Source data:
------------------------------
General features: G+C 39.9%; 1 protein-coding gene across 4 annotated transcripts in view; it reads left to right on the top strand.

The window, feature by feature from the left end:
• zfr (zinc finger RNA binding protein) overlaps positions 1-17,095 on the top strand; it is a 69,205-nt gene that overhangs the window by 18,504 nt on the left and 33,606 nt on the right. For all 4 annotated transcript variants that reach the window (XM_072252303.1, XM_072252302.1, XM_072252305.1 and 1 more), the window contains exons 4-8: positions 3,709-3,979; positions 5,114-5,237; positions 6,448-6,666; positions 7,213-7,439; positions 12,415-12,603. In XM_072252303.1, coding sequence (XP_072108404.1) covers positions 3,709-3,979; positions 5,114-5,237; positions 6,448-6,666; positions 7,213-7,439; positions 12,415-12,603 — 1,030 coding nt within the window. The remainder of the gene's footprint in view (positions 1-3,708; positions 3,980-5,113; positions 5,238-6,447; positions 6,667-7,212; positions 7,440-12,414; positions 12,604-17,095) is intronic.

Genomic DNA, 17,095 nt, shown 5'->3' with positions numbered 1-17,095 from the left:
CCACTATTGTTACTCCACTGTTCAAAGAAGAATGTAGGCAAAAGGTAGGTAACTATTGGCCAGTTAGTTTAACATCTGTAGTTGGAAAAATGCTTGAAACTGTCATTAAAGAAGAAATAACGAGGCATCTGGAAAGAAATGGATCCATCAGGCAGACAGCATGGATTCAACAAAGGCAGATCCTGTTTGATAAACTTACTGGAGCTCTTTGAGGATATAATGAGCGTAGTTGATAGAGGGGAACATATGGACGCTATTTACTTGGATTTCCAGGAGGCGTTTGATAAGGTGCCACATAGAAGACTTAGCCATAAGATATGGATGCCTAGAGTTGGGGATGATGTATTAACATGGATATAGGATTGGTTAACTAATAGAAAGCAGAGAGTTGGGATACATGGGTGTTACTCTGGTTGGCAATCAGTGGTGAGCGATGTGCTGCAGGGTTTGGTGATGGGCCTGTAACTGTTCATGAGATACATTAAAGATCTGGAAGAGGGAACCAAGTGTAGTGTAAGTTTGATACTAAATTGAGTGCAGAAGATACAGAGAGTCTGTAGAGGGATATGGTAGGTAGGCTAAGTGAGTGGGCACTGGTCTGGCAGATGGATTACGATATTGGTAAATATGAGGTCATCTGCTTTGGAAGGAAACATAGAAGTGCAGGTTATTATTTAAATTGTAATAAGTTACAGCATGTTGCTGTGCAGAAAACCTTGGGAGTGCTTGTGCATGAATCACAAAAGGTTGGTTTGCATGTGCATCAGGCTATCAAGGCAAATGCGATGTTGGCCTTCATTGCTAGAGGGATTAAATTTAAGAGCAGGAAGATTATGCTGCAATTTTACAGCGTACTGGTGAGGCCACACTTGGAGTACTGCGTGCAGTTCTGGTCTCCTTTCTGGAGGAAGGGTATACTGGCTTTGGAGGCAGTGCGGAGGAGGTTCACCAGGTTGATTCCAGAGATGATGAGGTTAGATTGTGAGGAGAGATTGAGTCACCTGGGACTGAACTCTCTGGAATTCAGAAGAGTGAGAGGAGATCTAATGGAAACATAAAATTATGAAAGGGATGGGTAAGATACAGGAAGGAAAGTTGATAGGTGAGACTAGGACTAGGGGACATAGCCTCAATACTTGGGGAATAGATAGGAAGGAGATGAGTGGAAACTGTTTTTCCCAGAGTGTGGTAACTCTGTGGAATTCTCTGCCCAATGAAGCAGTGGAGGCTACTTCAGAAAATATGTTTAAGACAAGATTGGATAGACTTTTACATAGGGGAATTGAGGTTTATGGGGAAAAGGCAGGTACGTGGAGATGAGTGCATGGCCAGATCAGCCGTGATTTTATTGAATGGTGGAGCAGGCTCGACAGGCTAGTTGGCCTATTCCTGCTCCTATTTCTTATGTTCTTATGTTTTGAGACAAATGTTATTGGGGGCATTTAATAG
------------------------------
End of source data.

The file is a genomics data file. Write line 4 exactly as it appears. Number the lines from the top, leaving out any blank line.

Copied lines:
Genomic DNA, 17,095 nt, shown 5'->3' with positions numbered 1-17,095 from the left: